The Olympics and Me Too - On the Field: Women in Sports Law
By Tatum Wheeler • February 09, 2018•Ms. JD, Writers in Residence, Issues, Sexism, Sexual Harassment, and Other Forms of Discrimination, Women and Law in the Media
In honor of today’s Opening Ceremony of the 2018 Winter Olympics, I thought we would take a brief look at women’s participation in the Olympics. The Olympics have not always been, and it can be argued, continues to be hostile to women’s involvement. In fact, though the Olympic games in Ancient Greece included foot races for unmarried girls, women were banned from the first modern Olympics in 1896.
Women’s involvement in the Olympics and sports, in general, were openly criticized by the founder of the Modern Olympics, Baron Pierre de Coubertin. According to the Baron, participation in sports destroyed a woman’s “feminine charm” and was better left to her sons. Despite the Baron’s comments, women joined the Olympics a mere four years later and composed 2.2% of athlete participation in five sports: croquet, equestrian, golf, sailing, and tennis. Unlike the Summer Olympics, women were included in the inaugural 1924 Winter Olympics in Chamonix at nearly double the participation rate (4.3%) in a single sport, figure skating (individual and mixed pairs).
As the years went on, more sports were added; however, women’s participation didn’t reach 40% until the 2004 Summer Olympic Games. While women’s participation in the Summer Olympics has continued to increase since then (to approximately 45% in 2016), women’s participation in the Winter Olympics stands at around 40%. It remains to be seen how this year’s participation rate will compare.
With the trauma articulated in the Me Too movement, however, I am having a difficult time feeling the same passion for this year’s Winter Olympics. Though I want to be supportive of the trailblazers that are competing, it is difficult to support an institutional structure that has turned a blind eye to allegations of abuse.
Though I may not be able to resolve these conflicting feelings, I have been able to find some inspirational women along the way, particularly in the strong women who have fought Larry Nassar. Judge Rosemarie Aquilina, the presiding judge in Nassar's Ingham County case, is one such source of inspiration. In addition to her celebrity status for her work on the case, Judge Aquilina is an adjunct professor at local law schools, the former host of an “Ask the Family Lawyer” radio show, a mother, and an author. After becoming a naturalized US citizen at age 12, Judge Aquilina became the first female JAG officer in the Michigan Army National Guard.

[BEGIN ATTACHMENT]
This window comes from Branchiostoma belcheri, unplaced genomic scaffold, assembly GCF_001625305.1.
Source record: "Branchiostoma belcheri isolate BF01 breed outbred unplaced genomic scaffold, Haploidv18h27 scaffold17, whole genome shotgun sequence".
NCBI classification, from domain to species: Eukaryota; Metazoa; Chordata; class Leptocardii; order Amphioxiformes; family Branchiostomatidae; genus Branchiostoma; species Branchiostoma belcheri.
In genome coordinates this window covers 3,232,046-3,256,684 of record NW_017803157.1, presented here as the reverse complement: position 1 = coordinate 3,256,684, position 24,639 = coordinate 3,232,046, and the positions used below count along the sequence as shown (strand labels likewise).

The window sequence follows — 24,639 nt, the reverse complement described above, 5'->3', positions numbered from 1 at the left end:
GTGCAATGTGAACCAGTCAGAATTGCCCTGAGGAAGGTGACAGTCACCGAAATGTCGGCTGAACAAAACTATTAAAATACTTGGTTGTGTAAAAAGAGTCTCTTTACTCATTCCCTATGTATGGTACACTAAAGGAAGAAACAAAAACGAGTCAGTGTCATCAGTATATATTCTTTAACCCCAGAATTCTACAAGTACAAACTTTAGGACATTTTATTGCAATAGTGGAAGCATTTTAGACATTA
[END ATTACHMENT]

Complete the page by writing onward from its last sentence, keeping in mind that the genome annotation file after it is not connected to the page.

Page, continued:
Judge Aquilina is just one of the many women pursuing justice in the Nassar case. Rachel Denhollander, a Kentucky attorney who is often considered the first voice against Nassar, expressed her own story in a recent New York Times article. Her harrowing words have stuck with me:
"My education as a lawyer prepared me for the process and presentation. But absolutely nothing could have prepared me for the pain of being the first to go public.”
For the first time, Olympic Villages will have four sexual assault resource centers, paid for by the South Korean province of Gangwon-do after national funding failed. The United States House of Representatives recently passed legislation that requires sports entities, including those under the U.S. Olympic umbrella, to report allegations of abuse to law enforcement and social services. The US has also created a Center for SafeSport, an independent agency in which athletes can report abuse.
We still have a long way to go to make the Olympics a more inclusive environment. Gender inequality within the Olympics is far more pervasive behind the scenes. Women hold only 26.7% of International Olympic Committee, 19.9% of National Olympic Committee, and 13.3% of International Federations' Executive Board positions.
I may no longer run down the halls in red, white, and blue shouting "USA" as I did as a child, but I can still stand behind the Olympics, and the many women involved, for using an international stage to bring attention to abuse and delivering justice. If anything, I’ll be cheering for them tonight.
Tatum Wheeler is a fellow law aspirant based in the San Francisco Bay Area. When she’s not working, she spends her free time exploring new trails with her dogs, reading narratives, and cheering on her favorite sports teams. Please feel free to contact her with any questions, comments, or further advice.
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